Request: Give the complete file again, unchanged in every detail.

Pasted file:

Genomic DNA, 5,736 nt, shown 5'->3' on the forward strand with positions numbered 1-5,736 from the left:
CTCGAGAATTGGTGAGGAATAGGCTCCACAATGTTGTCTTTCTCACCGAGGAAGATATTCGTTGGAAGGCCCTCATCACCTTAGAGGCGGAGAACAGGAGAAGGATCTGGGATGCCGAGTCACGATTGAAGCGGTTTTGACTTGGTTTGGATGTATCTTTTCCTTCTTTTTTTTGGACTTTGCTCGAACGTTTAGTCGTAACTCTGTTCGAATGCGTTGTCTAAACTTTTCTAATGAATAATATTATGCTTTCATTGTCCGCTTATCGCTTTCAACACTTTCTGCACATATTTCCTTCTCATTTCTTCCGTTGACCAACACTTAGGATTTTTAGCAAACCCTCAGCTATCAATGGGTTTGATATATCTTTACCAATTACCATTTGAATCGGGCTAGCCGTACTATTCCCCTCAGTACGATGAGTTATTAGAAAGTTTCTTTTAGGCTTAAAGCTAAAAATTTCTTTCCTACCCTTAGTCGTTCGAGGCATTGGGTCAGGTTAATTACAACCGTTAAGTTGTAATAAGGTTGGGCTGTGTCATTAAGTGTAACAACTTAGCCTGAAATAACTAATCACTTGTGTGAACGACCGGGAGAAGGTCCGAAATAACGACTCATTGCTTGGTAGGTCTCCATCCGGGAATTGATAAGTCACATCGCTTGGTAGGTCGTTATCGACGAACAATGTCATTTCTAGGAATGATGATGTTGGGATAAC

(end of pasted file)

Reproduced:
Genomic DNA, 5,736 nt, shown 5'->3' on the forward strand with positions numbered 1-5,736 from the left:
CTCGAGAATTGGTGAGGAATAGGCTCCACAATGTTGTCTTTCTCACCGAGGAAGATATTCGTTGGAAGGCCCTCATCACCTTAGAGGCGGAGAACAGGAGAAGGATCTGGGATGCCGAGTCACGATTGAAGCGGTTTTGACTTGGTTTGGATGTATCTTTTCCTTCTTTTTTTTGGACTTTGCTCGAACGTTTAGTCGTAACTCTGTTCGAATGCGTTGTCTAAACTTTTCTAATGAATAATATTATGCTTTCATTGTCCGCTTATCGCTTTCAACACTTTCTGCACATATTTCCTTCTCATTTCTTCCGTTGACCAACACTTAGGATTTTTAGCAAACCCTCAGCTATCAATGGGTTTGATATATCTTTACCAATTACCATTTGAATCGGGCTAGCCGTACTATTCCCCTCAGTACGATGAGTTATTAGAAAGTTTCTTTTAGGCTTAAAGCTAAAAATTTCTTTCCTACCCTTAGTCGTTCGAGGCATTGGGTCAGGTTAATTACAACCGTTAAGTTGTAATAAGGTTGGGCTGTGTCATTAAGTGTAACAACTTAGCCTGAAATAACTAATCACTTGTGTGAACGACCGGGAGAAGGTCCGAAATAACGACTCATTGCTTGGTAGGTCTCCATCCGGGAATTGATAAGTCACATCGCTTGGTAGGTCGTTATCGACGAACAATGTCATTTCTAGGAATGATGATGTTGGGATAAC